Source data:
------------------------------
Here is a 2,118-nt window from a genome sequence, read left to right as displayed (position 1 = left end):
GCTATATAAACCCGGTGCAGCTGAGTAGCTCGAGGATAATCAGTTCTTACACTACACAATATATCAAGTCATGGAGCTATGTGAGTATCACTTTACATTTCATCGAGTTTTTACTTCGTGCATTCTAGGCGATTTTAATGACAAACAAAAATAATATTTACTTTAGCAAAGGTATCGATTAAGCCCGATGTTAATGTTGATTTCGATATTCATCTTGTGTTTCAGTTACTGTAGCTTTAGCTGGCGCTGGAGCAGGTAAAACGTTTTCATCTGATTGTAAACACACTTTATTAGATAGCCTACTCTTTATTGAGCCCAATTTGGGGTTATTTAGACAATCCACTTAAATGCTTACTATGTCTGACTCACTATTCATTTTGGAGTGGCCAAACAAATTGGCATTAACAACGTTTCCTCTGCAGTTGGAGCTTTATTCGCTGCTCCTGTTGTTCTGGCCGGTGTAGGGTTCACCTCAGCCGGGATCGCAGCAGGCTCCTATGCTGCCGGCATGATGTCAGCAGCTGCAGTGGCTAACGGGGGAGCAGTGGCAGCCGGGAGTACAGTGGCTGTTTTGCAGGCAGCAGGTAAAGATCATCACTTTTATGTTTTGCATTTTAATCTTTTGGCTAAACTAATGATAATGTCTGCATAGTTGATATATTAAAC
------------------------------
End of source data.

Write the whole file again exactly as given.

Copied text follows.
Here is a 2,118-nt window from a genome sequence, read left to right as displayed (position 1 = left end):
GCTATATAAACCCGGTGCAGCTGAGTAGCTCGAGGATAATCAGTTCTTACACTACACAATATATCAAGTCATGGAGCTATGTGAGTATCACTTTACATTTCATCGAGTTTTTACTTCGTGCATTCTAGGCGATTTTAATGACAAACAAAAATAATATTTACTTTAGCAAAGGTATCGATTAAGCCCGATGTTAATGTTGATTTCGATATTCATCTTGTGTTTCAGTTACTGTAGCTTTAGCTGGCGCTGGAGCAGGTAAAACGTTTTCATCTGATTGTAAACACACTTTATTAGATAGCCTACTCTTTATTGAGCCCAATTTGGGGTTATTTAGACAATCCACTTAAATGCTTACTATGTCTGACTCACTATTCATTTTGGAGTGGCCAAACAAATTGGCATTAACAACGTTTCCTCTGCAGTTGGAGCTTTATTCGCTGCTCCTGTTGTTCTGGCCGGTGTAGGGTTCACCTCAGCCGGGATCGCAGCAGGCTCCTATGCTGCCGGCATGATGTCAGCAGCTGCAGTGGCTAACGGGGGAGCAGTGGCAGCCGGGAGTACAGTGGCTGTTTTGCAGGCAGCAGGTAAAGATCATCACTTTTATGTTTTGCATTTTAATCTTTTGGCTAAACTAATGATAATGTCTGCATAGTTGATATATTAAAC